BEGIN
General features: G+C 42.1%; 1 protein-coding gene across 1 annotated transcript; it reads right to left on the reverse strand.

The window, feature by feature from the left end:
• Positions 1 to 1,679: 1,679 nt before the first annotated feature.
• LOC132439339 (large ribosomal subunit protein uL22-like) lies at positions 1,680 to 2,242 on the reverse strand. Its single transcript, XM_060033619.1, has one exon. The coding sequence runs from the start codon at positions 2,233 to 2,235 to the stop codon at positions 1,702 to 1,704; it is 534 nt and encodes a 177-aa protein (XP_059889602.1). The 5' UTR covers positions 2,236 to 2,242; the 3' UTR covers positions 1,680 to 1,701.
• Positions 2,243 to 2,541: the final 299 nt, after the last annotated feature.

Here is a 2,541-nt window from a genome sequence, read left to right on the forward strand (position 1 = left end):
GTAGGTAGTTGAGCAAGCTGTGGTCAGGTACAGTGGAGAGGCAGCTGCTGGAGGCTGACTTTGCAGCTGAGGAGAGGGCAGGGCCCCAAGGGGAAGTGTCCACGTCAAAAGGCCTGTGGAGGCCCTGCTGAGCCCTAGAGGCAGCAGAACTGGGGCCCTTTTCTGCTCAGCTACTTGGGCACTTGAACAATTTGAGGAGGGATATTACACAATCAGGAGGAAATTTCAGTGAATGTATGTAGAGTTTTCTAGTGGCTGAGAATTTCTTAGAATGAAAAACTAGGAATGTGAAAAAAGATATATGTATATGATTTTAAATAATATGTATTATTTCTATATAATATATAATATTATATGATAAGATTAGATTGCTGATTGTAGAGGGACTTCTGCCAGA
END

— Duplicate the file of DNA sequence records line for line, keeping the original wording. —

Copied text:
General features: G+C 42.1%; 1 protein-coding gene across 1 annotated transcript; it reads right to left on the reverse strand.

The window, feature by feature from the left end:
• Positions 1 to 1,679: 1,679 nt before the first annotated feature.
• LOC132439339 (large ribosomal subunit protein uL22-like) lies at positions 1,680 to 2,242 on the reverse strand. Its single transcript, XM_060033619.1, has one exon. The coding sequence runs from the start codon at positions 2,233 to 2,235 to the stop codon at positions 1,702 to 1,704; it is 534 nt and encodes a 177-aa protein (XP_059889602.1). The 5' UTR covers positions 2,236 to 2,242; the 3' UTR covers positions 1,680 to 1,701.
• Positions 2,243 to 2,541: the final 299 nt, after the last annotated feature.

Here is a 2,541-nt window from a genome sequence, read left to right on the forward strand (position 1 = left end):
GTAGGTAGTTGAGCAAGCTGTGGTCAGGTACAGTGGAGAGGCAGCTGCTGGAGGCTGACTTTGCAGCTGAGGAGAGGGCAGGGCCCCAAGGGGAAGTGTCCACGTCAAAAGGCCTGTGGAGGCCCTGCTGAGCCCTAGAGGCAGCAGAACTGGGGCCCTTTTCTGCTCAGCTACTTGGGCACTTGAACAATTTGAGGAGGGATATTACACAATCAGGAGGAAATTTCAGTGAATGTATGTAGAGTTTTCTAGTGGCTGAGAATTTCTTAGAATGAAAAACTAGGAATGTGAAAAAAGATATATGTATATGATTTTAAATAATATGTATTATTTCTATATAATATATAATATTATATGATAAGATTAGATTGCTGATTGTAGAGGGACTTCTGCCAGA